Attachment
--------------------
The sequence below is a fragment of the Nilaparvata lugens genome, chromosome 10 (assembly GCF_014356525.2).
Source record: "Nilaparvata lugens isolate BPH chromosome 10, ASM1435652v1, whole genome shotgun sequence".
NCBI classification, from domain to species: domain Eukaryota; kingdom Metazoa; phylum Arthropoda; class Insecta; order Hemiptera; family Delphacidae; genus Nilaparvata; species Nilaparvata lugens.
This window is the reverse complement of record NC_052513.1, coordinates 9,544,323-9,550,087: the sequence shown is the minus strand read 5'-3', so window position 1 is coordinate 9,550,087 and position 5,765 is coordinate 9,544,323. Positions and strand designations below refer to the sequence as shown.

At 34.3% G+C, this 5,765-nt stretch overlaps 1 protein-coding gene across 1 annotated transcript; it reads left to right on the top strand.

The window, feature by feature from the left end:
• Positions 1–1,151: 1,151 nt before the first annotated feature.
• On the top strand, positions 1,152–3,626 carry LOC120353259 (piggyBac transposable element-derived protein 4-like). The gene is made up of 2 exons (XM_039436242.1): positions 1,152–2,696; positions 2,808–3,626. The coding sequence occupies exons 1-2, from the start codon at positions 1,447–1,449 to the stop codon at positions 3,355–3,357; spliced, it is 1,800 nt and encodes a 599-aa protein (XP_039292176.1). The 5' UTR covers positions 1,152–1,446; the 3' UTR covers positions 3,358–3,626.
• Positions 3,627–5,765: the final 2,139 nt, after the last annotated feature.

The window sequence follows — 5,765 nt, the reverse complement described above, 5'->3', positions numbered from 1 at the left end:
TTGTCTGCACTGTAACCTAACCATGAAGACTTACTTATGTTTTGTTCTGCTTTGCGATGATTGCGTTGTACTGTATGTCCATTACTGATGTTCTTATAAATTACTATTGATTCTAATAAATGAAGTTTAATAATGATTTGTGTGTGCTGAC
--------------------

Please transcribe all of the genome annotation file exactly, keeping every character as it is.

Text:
The sequence below is a fragment of the Nilaparvata lugens genome, chromosome 10 (assembly GCF_014356525.2).
Source record: "Nilaparvata lugens isolate BPH chromosome 10, ASM1435652v1, whole genome shotgun sequence".
NCBI classification, from domain to species: domain Eukaryota; kingdom Metazoa; phylum Arthropoda; class Insecta; order Hemiptera; family Delphacidae; genus Nilaparvata; species Nilaparvata lugens.
This window is the reverse complement of record NC_052513.1, coordinates 9,544,323-9,550,087: the sequence shown is the minus strand read 5'-3', so window position 1 is coordinate 9,550,087 and position 5,765 is coordinate 9,544,323. Positions and strand designations below refer to the sequence as shown.

At 34.3% G+C, this 5,765-nt stretch overlaps 1 protein-coding gene across 1 annotated transcript; it reads left to right on the top strand.

The window, feature by feature from the left end:
• Positions 1–1,151: 1,151 nt before the first annotated feature.
• On the top strand, positions 1,152–3,626 carry LOC120353259 (piggyBac transposable element-derived protein 4-like). The gene is made up of 2 exons (XM_039436242.1): positions 1,152–2,696; positions 2,808–3,626. The coding sequence occupies exons 1-2, from the start codon at positions 1,447–1,449 to the stop codon at positions 3,355–3,357; spliced, it is 1,800 nt and encodes a 599-aa protein (XP_039292176.1). The 5' UTR covers positions 1,152–1,446; the 3' UTR covers positions 3,358–3,626.
• Positions 3,627–5,765: the final 2,139 nt, after the last annotated feature.

The window sequence follows — 5,765 nt, the reverse complement described above, 5'->3', positions numbered from 1 at the left end:
TTGTCTGCACTGTAACCTAACCATGAAGACTTACTTATGTTTTGTTCTGCTTTGCGATGATTGCGTTGTACTGTATGTCCATTACTGATGTTCTTATAAATTACTATTGATTCTAATAAATGAAGTTTAATAATGATTTGTGTGTGCTGAC